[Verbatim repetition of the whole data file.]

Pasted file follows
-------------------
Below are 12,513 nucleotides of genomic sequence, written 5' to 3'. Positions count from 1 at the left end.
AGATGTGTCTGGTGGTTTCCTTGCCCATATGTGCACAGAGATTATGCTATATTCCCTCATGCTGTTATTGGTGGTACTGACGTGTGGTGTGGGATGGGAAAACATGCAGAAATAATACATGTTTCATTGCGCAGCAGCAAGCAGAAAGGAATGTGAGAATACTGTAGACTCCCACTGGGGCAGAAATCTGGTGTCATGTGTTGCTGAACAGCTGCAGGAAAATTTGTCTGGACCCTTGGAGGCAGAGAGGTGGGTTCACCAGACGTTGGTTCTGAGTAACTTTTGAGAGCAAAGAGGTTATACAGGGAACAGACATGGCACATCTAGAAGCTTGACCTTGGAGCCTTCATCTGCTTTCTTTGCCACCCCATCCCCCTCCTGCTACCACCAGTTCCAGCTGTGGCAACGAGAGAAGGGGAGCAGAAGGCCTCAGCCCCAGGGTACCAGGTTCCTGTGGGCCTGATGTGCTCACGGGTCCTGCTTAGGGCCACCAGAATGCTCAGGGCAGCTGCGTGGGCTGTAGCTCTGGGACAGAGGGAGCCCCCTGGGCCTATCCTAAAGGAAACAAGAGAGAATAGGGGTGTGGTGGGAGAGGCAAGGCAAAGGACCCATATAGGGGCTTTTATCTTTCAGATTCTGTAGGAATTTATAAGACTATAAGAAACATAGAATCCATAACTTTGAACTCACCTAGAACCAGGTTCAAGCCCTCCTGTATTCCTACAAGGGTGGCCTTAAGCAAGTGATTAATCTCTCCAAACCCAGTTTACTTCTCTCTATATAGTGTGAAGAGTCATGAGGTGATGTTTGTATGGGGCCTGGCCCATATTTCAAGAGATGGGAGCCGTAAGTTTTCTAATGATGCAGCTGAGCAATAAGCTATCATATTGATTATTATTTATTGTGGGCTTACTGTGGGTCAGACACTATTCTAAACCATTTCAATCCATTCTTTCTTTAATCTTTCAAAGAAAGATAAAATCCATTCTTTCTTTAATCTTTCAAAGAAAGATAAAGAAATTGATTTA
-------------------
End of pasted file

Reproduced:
Below are 12,513 nucleotides of genomic sequence, written 5' to 3'. Positions count from 1 at the left end.
AGATGTGTCTGGTGGTTTCCTTGCCCATATGTGCACAGAGATTATGCTATATTCCCTCATGCTGTTATTGGTGGTACTGACGTGTGGTGTGGGATGGGAAAACATGCAGAAATAATACATGTTTCATTGCGCAGCAGCAAGCAGAAAGGAATGTGAGAATACTGTAGACTCCCACTGGGGCAGAAATCTGGTGTCATGTGTTGCTGAACAGCTGCAGGAAAATTTGTCTGGACCCTTGGAGGCAGAGAGGTGGGTTCACCAGACGTTGGTTCTGAGTAACTTTTGAGAGCAAAGAGGTTATACAGGGAACAGACATGGCACATCTAGAAGCTTGACCTTGGAGCCTTCATCTGCTTTCTTTGCCACCCCATCCCCCTCCTGCTACCACCAGTTCCAGCTGTGGCAACGAGAGAAGGGGAGCAGAAGGCCTCAGCCCCAGGGTACCAGGTTCCTGTGGGCCTGATGTGCTCACGGGTCCTGCTTAGGGCCACCAGAATGCTCAGGGCAGCTGCGTGGGCTGTAGCTCTGGGACAGAGGGAGCCCCCTGGGCCTATCCTAAAGGAAACAAGAGAGAATAGGGGTGTGGTGGGAGAGGCAAGGCAAAGGACCCATATAGGGGCTTTTATCTTTCAGATTCTGTAGGAATTTATAAGACTATAAGAAACATAGAATCCATAACTTTGAACTCACCTAGAACCAGGTTCAAGCCCTCCTGTATTCCTACAAGGGTGGCCTTAAGCAAGTGATTAATCTCTCCAAACCCAGTTTACTTCTCTCTATATAGTGTGAAGAGTCATGAGGTGATGTTTGTATGGGGCCTGGCCCATATTTCAAGAGATGGGAGCCGTAAGTTTTCTAATGATGCAGCTGAGCAATAAGCTATCATATTGATTATTATTTATTGTGGGCTTACTGTGGGTCAGACACTATTCTAAACCATTTCAATCCATTCTTTCTTTAATCTTTCAAAGAAAGATAAAATCCATTCTTTCTTTAATCTTTCAAAGAAAGATAAAGAAATTGATTTA